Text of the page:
If you work only in the UK for UK customers, then there are no significant business Brexit implications that could affect your working arrangements.
If you work only in the UK for UK customers, then there are no significant business Brexit implications that could affect your working arrangements. However, if there is a business need to travel to the EU, e.g. activities such as travelling for meetings and conferences (after 1st January 2021), then you may require a visa or work permit to do so.
You should also ensure that you meet the professional requirements for the country you are going to. Please note, some advice may change closer to the 1st January 2021 deadline, in the event of any further developments.
When will Brexit rules affect my company?
The changes take place from 1st January 2021.
What areas of Brexit do I need to be aware of?
Key areas are:
- Brexit and International trade
- If you are travelling to the EU on behalf of your business
- If you are taking on employees who come from the EU
- Impacts on certain business sectors
Brexit and International Trade
What if I am providing my company services to the EU after 1st January 2021?
The government has stated that, post Brexit, the main VAT ‘place of supply’ rules will remain broadly the same.
It is important to distinguish between business customers and customers not in business.
HMRC refer to these as B2B supplies and B2C supplies.
In the vast majority of cases, your company will be trading with other companies in business -B2B.
So the general rule is where a UK business supplies any service to a business customer outside the UK no UK VAT is chargeable.
Such a service is outside the scope of UK VAT altogether (however, there are certain excluded services which are the exception to this rule).
To evidence the fact that services relate to customers based in the EU, no evidence is required other than the EU companies VAT number.
The customers VAT number should be quoted on the sales invoice- you may still have to disclose the reverse charge narrative on your invoice, but currently this is unclear.
However, businesses should be aware that they may continue to create VAT liabilities in other EU member states and it may mean that businesses have to obtain multiple EU VAT registrations for each country.
Do I still need to complete an EC sales list from 1st January 2021?
HMRC have advised that no EC sales lists are required to be submitted for periods commencing after this date.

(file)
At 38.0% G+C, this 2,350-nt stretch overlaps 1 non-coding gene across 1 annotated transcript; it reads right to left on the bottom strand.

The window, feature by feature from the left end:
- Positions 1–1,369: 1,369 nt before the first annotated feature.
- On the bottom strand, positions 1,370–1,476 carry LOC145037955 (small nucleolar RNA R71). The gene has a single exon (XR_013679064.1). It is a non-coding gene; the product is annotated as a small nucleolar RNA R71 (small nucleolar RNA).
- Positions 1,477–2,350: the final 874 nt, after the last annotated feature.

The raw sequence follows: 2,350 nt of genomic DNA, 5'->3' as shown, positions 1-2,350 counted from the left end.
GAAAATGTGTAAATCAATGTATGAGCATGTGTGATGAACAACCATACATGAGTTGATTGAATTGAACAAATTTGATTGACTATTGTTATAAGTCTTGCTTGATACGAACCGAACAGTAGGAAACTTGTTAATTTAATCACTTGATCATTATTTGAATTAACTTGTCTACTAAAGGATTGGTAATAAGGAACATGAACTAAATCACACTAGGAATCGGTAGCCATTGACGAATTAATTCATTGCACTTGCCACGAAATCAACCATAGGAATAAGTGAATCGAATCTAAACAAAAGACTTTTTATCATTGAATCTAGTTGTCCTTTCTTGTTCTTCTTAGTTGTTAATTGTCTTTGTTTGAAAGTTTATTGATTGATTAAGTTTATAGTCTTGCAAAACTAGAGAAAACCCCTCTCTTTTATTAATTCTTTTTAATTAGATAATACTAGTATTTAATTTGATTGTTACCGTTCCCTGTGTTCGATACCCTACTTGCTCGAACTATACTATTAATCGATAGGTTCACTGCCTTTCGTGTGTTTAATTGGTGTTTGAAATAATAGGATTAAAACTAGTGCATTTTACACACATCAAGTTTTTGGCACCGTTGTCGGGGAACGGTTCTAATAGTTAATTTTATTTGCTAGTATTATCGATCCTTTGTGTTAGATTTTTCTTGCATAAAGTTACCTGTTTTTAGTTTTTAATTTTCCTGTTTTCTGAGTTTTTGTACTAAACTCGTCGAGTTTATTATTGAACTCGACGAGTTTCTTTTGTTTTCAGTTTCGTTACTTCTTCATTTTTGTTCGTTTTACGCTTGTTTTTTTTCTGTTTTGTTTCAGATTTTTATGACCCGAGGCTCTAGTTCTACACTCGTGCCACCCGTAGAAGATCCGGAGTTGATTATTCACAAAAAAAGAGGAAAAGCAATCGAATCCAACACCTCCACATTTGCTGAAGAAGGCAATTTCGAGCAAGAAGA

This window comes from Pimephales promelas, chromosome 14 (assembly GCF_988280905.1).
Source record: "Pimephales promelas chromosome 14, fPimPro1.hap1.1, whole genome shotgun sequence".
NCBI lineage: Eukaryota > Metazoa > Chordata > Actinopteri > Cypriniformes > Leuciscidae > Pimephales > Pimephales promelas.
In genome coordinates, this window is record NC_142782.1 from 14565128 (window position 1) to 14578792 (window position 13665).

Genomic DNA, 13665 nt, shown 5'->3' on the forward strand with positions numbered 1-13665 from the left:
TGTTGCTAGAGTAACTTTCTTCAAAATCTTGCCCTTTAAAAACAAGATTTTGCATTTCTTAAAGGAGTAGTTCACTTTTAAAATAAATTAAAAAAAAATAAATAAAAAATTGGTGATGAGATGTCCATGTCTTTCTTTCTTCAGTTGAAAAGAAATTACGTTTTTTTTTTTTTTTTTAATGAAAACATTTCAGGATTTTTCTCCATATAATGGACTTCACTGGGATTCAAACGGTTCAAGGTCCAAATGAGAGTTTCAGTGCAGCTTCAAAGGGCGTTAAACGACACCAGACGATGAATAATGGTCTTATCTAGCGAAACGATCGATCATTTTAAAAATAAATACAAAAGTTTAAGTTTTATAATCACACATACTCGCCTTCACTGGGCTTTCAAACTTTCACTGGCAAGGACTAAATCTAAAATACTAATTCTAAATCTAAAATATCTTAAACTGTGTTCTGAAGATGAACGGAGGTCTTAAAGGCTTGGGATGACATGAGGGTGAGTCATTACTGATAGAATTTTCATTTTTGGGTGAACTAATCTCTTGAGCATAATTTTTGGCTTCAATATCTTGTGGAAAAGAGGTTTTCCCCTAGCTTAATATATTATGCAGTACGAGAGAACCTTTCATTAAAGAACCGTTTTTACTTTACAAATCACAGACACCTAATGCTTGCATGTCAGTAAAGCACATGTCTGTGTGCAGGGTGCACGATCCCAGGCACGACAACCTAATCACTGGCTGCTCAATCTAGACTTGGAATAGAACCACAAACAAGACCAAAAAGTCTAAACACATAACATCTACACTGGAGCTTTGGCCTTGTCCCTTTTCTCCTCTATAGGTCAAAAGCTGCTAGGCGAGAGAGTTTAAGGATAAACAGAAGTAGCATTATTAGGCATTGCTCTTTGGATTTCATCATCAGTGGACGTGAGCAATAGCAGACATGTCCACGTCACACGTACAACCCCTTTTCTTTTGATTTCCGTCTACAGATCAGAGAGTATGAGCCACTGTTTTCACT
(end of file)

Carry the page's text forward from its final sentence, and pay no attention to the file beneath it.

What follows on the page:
What if I am providing my business services to customers outside the EU?
Such a service is outside the scope of UK VAT altogether, (so VAT isn’t charged) however, you do need to demonstrate that your customer is in business. Very often, this self-evident from the identity of the customer and the nature of the service, however, you should keep commercial documentation.
What if I am acquiring business services from suppliers in the EU?
When receiving services, it is expected that UK businesses will still have to apply a reverse charge to the receipt of services from non-UK suppliers. This would ensure that there is no competitive advantage from sourcing services via non-UK suppliers.
What if you are receiving/importing goods from the EU?
Most new regulations surround the importation of goods from the EU.
HMRC do advise that you consider the following actions before the deadline otherwise you will not be able to take possession of your goods:
Apply for a GB EORI number
To import or export goods into the UK you will need an GB Economic Operator Registration and Identification (EORI) number. This is required for all businesses (traders and hauliers) moving goods into or out of GB, including those delaying their import declarations. If you don’t have an GB EORI number, you will not be able to import and export goods into the UK. Last year, HMRC auto enrolled VAT registered businesses with EU trade which did not have an EORI number, so you should check whether you already have a number before applying because you won’t be given a new EORI number.
Get a Customs Intermediary